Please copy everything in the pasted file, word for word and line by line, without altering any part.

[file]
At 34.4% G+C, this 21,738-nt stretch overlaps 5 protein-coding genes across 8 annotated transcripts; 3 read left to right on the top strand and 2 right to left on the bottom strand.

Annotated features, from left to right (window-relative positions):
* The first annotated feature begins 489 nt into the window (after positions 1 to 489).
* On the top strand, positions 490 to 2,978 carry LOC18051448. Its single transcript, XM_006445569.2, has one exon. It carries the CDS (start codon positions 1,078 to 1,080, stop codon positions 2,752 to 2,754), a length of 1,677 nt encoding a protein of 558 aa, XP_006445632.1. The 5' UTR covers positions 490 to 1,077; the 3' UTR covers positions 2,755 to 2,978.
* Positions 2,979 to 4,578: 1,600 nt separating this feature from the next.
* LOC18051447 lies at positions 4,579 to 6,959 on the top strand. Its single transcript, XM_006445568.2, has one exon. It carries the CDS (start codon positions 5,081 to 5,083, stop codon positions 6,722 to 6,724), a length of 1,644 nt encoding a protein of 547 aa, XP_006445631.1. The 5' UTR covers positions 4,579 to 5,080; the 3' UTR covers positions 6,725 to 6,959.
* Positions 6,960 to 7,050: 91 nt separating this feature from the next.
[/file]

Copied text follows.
At 34.4% G+C, this 21,738-nt stretch overlaps 5 protein-coding genes across 8 annotated transcripts; 3 read left to right on the top strand and 2 right to left on the bottom strand.

Annotated features, from left to right (window-relative positions):
* The first annotated feature begins 489 nt into the window (after positions 1 to 489).
* On the top strand, positions 490 to 2,978 carry LOC18051448. Its single transcript, XM_006445569.2, has one exon. It carries the CDS (start codon positions 1,078 to 1,080, stop codon positions 2,752 to 2,754), a length of 1,677 nt encoding a protein of 558 aa, XP_006445632.1. The 5' UTR covers positions 490 to 1,077; the 3' UTR covers positions 2,755 to 2,978.
* Positions 2,979 to 4,578: 1,600 nt separating this feature from the next.
* LOC18051447 lies at positions 4,579 to 6,959 on the top strand. Its single transcript, XM_006445568.2, has one exon. It carries the CDS (start codon positions 5,081 to 5,083, stop codon positions 6,722 to 6,724), a length of 1,644 nt encoding a protein of 547 aa, XP_006445631.1. The 5' UTR covers positions 4,579 to 5,080; the 3' UTR covers positions 6,725 to 6,959.
* Positions 6,960 to 7,050: 91 nt separating this feature from the next.